Trump Administration Extends Grandmothered Policies

The Centers for Medicare & Medicaid Services (CMS) has announced an extension for individuals and small businesses who have certain, non-Affordable Care Act (ACA) compliant policies. The extension applies to non-ACA compliant coverage offered in the individual and small group market that are commonly referred to as “grandmothered” policies.

These policies are available in over 30 states (California is not one of them) and regulated under applicable state laws. The transition policy is not new; it was originally implemented by the Obama Administration and has been extended several times. The latest extension applies to policies beginning on or before October 1, 2018 that end no later than December 31, 2018. Estimates are that about one million people have these grandmothered policies.

The transition relief only applies to individuals or small businesses with coverage that has been in effect since 2014, under the original transition relief. Because these policies are not subject to the ACA, the plans are regulated under state law and are not required to meet certain ACA requirements, including:

  • Community premium rating standards
  • Guaranteed availability
  • Guaranteed renewability
  • Coverage of essential health benefits

Small group policies also must not have preexisting condition exclusions for adults or discriminate based on a health factor, but these rules do not apply to individual policies. Insurance companies can choose to adopt some or all of these reforms in renewed policies. Insurers renewing coverage under this extension must notify all individuals and small businesses of the transition relief extension and their coverage options.

States can elect to extend the transition policy for shorter periods and may apply it to just the individual market, just the small group market, or to both markets. CMS will work with insurance companies and states to implement this policy, including options such as allowing policy years that are shorter (but not longer) than 12 months or early renewals with a January 1, 2018 start date.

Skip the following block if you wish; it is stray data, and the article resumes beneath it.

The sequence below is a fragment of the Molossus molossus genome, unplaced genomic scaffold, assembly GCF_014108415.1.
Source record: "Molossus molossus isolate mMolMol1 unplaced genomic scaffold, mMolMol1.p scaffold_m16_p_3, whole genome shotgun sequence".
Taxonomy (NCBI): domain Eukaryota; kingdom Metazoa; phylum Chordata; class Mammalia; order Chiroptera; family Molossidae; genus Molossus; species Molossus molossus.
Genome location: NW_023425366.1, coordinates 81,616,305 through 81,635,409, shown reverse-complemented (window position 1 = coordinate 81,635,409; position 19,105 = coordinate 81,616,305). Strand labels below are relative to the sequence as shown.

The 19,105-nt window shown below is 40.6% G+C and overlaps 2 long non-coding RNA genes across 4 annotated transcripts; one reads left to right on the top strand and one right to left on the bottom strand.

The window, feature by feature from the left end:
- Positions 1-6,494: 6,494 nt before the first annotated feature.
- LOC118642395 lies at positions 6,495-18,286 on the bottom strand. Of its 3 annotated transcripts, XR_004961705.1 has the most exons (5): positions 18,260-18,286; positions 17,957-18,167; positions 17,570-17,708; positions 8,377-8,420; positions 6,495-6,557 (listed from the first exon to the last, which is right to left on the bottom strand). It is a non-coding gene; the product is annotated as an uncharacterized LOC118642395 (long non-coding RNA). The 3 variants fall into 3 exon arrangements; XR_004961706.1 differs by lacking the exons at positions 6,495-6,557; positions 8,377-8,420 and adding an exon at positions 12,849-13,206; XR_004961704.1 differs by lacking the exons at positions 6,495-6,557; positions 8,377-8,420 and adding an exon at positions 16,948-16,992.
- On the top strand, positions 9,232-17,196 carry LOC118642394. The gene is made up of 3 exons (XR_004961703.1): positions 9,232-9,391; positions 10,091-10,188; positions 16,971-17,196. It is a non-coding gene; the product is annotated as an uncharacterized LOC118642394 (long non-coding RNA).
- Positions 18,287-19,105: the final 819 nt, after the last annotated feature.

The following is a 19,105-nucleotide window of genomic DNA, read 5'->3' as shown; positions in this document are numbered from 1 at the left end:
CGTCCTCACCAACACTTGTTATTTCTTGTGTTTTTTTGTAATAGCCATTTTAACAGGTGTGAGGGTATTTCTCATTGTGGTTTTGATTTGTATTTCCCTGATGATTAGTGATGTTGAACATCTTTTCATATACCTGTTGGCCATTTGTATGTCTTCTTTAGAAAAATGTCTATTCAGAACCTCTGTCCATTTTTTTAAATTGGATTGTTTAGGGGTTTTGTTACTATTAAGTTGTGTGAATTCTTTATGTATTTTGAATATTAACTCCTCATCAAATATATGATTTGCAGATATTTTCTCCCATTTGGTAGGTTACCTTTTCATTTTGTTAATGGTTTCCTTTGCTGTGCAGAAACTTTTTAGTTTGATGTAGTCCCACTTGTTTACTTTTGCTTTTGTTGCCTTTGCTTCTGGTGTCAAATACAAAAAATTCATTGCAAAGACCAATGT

Earlier answers to frequently asked questions (FAQs) indicated that transitional policies satisfy the individual mandate requirement to maintain minimum essential coverage (exempting covered individuals from individual shared responsibility penalties). The latest bulletin does not address this issue, so presumably the FAQ guidance continues to apply. While the bulletin represents a continuation of past policy, it takes on additional significance this year given the Trump Administration’s efforts to ease regulatory requirements and efforts to repeal the ACA.

Some people have viewed this extension of grandmothered policies as an indication that the Trump Administration will work to iron out problems with the ACA, rather than undermine it. Others view grandmothered policies themselves as undermining the ACA because they are keeping these policyholders out of the Exchanges and therefore shrinking pools that need to be larger.


About John Garner

John Garner has over thirty five years of experience in employee benefits. He specializes in compliance, health care reform, the Health Insurance Portability and Accountability Act (HIPAA), the Consolidated Omnibus Budget Reconciliation Act (COBRA), and the Employee Retirement Income Security Act (ERISA). He helps clients with life, health, and disability benefits, cost containment, flexible benefits, and claim consulting.

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